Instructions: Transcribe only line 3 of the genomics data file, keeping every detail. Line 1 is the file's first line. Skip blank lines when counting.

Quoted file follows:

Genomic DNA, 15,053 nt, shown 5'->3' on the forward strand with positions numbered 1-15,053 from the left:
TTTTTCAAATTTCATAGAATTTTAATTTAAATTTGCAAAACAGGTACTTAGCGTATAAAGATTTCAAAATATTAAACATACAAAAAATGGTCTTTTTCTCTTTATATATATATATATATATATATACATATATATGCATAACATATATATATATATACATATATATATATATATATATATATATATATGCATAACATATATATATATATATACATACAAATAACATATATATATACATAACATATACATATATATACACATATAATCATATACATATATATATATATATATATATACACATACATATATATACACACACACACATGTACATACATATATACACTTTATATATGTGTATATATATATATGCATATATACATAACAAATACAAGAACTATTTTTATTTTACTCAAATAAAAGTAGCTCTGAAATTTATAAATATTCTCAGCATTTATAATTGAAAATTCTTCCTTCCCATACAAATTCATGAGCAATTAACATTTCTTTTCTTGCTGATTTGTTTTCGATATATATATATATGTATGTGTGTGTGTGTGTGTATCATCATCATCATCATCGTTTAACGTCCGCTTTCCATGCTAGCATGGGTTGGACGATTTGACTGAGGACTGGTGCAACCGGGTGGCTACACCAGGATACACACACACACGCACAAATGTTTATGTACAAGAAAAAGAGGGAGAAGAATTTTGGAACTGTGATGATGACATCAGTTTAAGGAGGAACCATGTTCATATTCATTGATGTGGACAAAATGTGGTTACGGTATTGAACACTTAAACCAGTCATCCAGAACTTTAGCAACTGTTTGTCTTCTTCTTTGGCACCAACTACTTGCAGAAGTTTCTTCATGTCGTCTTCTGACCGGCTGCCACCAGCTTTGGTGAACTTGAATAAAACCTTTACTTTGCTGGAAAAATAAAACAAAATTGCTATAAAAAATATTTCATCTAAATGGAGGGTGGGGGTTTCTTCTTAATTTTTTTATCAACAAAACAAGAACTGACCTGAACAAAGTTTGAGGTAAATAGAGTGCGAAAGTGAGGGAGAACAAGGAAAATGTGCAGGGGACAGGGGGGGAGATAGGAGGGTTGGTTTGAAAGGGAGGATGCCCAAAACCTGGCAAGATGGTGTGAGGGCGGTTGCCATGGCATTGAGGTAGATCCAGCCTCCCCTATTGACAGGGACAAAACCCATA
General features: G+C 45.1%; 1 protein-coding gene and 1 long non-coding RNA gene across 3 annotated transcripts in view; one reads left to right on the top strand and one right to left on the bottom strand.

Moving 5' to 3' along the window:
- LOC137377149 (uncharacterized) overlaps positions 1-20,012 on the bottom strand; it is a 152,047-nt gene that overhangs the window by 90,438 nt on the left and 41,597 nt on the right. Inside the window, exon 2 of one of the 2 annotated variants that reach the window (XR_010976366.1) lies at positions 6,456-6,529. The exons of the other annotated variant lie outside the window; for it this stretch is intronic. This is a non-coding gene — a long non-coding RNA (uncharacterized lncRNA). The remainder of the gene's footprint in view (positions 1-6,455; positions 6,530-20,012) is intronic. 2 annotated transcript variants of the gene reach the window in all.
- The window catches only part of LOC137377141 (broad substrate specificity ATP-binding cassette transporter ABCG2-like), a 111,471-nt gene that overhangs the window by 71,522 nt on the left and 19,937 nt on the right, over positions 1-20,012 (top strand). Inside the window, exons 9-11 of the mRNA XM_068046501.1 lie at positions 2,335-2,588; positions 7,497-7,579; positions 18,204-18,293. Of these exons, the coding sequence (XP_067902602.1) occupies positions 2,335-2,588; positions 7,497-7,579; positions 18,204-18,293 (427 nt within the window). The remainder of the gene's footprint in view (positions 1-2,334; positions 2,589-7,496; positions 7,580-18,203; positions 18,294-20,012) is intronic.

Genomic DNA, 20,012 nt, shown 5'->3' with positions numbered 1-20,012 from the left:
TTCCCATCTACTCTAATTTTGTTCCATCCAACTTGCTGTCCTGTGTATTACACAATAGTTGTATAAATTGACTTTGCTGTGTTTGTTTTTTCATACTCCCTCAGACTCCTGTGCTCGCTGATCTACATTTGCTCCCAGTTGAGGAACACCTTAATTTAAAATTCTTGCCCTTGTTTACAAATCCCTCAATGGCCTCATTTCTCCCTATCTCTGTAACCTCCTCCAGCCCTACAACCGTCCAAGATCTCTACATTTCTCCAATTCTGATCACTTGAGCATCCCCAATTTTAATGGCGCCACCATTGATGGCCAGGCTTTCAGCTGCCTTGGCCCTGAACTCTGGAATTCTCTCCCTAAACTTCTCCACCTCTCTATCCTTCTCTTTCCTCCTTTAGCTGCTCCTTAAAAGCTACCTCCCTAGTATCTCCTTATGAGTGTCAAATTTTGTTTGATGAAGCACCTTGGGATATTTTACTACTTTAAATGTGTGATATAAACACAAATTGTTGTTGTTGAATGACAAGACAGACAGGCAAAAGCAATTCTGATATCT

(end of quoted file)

General features: G+C 45.1%; 1 protein-coding gene and 1 long non-coding RNA gene across 3 annotated transcripts in view; one reads left to right on the top strand and one right to left on the bottom strand.